Thursday, 19 January 2012

The Dream of the Thylacine




Margaret Wild and Ron Brooks are both famous in their own right. Margaret Wild as the author of more than 70 books, including the extraordinary Fox, the result of her previous pairing with Ron Brooks. Ron, equally is one of our most famous and celebrated illustrators, his Bunyip of Berkeley Creek an enduring Australian classic. So I was sure that any new book by the two of them would be an interesting read.

I have a soft spot too for books about Thylacines, the Tasmanian Tiger, that became extinct in the 1930s after the last known animal died in captivity in Beaumaris Zoo, near Hobart, in 1936. Their extinction is particularly tragic I think, although of course the extinction of any species is tragic. Thylacines lived on the Australian mainland before the introduction of the dingo about 4,000 years ago. After white settlement of Australia they were restricted to Tasmania, and they were hunted out of existence in little over 100 years, aided by bounties. Now the Tasmanian Devil, Tasmania's other major predator, is under threat from Devil Facial Tumour Disease, at least now people are working to try to prevent the Devil's demise.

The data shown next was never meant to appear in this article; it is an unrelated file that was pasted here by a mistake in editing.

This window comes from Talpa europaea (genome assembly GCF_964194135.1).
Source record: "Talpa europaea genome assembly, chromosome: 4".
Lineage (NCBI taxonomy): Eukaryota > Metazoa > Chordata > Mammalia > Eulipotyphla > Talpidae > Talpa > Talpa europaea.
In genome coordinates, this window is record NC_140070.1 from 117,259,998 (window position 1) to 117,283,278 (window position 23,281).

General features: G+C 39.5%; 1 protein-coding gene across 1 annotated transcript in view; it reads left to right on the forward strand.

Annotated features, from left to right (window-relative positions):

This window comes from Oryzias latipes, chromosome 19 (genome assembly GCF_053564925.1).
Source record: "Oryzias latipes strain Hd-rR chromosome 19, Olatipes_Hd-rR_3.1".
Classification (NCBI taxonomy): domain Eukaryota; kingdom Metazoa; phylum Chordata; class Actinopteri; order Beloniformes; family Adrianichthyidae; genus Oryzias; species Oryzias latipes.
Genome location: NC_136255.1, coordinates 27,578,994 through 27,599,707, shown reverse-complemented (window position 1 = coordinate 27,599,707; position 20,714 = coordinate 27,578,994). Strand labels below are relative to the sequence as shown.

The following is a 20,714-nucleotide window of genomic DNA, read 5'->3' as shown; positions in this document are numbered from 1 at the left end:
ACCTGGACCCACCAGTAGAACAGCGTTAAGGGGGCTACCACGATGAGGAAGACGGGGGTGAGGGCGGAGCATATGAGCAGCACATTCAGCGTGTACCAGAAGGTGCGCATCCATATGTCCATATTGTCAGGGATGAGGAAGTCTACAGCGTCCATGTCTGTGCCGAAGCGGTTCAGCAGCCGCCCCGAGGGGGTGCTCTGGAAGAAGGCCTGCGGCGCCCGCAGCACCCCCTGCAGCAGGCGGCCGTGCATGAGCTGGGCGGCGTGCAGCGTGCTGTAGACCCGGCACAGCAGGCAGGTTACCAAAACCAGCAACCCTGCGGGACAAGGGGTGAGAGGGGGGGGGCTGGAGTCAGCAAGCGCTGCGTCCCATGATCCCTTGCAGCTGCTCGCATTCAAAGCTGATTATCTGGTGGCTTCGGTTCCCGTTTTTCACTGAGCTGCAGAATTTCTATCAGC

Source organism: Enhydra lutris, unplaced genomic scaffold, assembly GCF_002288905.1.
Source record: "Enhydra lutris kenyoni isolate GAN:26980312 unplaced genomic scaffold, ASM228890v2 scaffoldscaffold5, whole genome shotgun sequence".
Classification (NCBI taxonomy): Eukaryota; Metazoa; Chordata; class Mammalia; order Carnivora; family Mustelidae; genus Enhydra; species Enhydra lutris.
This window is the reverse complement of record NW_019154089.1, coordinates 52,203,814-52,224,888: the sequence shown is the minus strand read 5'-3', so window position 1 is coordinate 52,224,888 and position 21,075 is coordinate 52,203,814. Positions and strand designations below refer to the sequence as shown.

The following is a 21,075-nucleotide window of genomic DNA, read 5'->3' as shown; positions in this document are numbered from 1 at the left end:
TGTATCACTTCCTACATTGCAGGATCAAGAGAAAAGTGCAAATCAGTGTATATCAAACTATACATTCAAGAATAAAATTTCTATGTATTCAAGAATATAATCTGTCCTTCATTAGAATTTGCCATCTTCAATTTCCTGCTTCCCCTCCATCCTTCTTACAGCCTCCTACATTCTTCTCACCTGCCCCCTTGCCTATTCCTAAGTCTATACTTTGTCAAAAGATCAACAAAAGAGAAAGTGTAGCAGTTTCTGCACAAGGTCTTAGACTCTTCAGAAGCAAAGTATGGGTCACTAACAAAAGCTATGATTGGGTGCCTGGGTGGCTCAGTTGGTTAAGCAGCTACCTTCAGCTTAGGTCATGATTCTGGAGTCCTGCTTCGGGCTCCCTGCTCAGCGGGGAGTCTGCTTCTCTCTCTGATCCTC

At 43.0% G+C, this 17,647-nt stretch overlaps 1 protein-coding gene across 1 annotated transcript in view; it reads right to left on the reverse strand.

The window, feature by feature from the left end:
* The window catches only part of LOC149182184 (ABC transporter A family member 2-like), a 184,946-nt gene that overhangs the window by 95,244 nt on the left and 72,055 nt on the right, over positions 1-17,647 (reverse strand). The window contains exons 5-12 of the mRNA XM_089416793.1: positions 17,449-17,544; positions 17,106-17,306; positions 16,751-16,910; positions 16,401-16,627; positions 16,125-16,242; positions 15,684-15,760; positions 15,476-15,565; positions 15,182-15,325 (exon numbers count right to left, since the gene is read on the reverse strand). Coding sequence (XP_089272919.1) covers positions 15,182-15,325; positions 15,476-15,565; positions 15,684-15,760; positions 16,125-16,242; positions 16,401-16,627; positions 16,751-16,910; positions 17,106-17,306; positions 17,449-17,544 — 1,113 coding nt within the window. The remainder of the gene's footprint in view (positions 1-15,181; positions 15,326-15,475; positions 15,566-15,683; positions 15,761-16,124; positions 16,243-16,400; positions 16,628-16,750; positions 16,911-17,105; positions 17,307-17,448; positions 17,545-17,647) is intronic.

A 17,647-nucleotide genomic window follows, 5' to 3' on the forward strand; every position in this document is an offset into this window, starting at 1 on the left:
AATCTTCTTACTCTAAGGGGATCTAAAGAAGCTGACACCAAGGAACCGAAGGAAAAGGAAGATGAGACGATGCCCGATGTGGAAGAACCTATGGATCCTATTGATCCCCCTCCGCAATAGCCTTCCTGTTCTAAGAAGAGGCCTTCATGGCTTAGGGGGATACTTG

I was always going to pick up this book as soon as I saw it at the library. I hadn't heard of it before, but it literally leapt off the shelf at me. The back cover blurb calls it a lament for a lost species, and it certainly is that. The words are few, and illustrated by black and white illustrations of caged Tigers. The Tiger in each of the three pages like this becomes faded and more distinct in each image.


Interspersed between these pages are Ron Brook's beautiful painted illustrations of a free Tiger, capturing the Tiger's dreams of freedom, and a life in the wild. Ron Brooks writes very movingly about his paintings for this book on his website (you just need to scroll down a bit). Ron lives in Tasmania, and his love for the Tasmanian landscape is evident in his paintings.




It's a beautiful and moving book. I found this last image particularly poignant.



An Illustrated Year is hosted by An Abundance of Books.




3 comments:

ParisBreakfasts said...

Fascinating book!
So many exotic animals in Australia but this one tops the others in strangeness.
Man is very destructive indeed..

edgar said...

I did not know there are tigers in Australia. That One learns something everyday is true.
They are colorful illustrations.

shelleyrae @ book'd out said...

Thanks for sharing your AWW review!

Shelleyrae @ Book'd Out